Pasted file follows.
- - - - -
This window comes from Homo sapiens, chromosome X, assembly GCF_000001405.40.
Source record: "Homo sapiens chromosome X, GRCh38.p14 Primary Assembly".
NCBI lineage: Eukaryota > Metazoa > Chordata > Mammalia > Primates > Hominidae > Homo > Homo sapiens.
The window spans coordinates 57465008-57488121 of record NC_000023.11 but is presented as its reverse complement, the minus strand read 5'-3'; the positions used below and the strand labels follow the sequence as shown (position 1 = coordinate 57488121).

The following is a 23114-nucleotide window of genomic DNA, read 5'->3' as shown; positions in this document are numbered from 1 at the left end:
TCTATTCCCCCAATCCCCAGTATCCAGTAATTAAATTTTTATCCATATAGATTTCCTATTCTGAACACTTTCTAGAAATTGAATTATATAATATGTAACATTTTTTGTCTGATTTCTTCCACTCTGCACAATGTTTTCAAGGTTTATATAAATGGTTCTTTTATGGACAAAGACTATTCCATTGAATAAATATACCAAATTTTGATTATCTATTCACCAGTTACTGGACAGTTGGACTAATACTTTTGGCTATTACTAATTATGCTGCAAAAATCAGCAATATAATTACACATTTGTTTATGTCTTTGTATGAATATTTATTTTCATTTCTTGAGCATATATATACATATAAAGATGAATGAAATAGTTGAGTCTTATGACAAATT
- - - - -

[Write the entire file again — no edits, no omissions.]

This window comes from Homo sapiens, chromosome X, assembly GCF_000001405.40.
Source record: "Homo sapiens chromosome X, GRCh38.p14 Primary Assembly".
NCBI lineage: Eukaryota > Metazoa > Chordata > Mammalia > Primates > Hominidae > Homo > Homo sapiens.
The window spans coordinates 57465008-57488121 of record NC_000023.11 but is presented as its reverse complement, the minus strand read 5'-3'; the positions used below and the strand labels follow the sequence as shown (position 1 = coordinate 57488121).

The following is a 23114-nucleotide window of genomic DNA, read 5'->3' as shown; positions in this document are numbered from 1 at the left end:
TCTATTCCCCCAATCCCCAGTATCCAGTAATTAAATTTTTATCCATATAGATTTCCTATTCTGAACACTTTCTAGAAATTGAATTATATAATATGTAACATTTTTTGTCTGATTTCTTCCACTCTGCACAATGTTTTCAAGGTTTATATAAATGGTTCTTTTATGGACAAAGACTATTCCATTGAATAAATATACCAAATTTTGATTATCTATTCACCAGTTACTGGACAGTTGGACTAATACTTTTGGCTATTACTAATTATGCTGCAAAAATCAGCAATATAATTACACATTTGTTTATGTCTTTGTATGAATATTTATTTTCATTTCTTGAGCATATATATACATATAAAGATGAATGAAATAGTTGAGTCTTATGACAAATT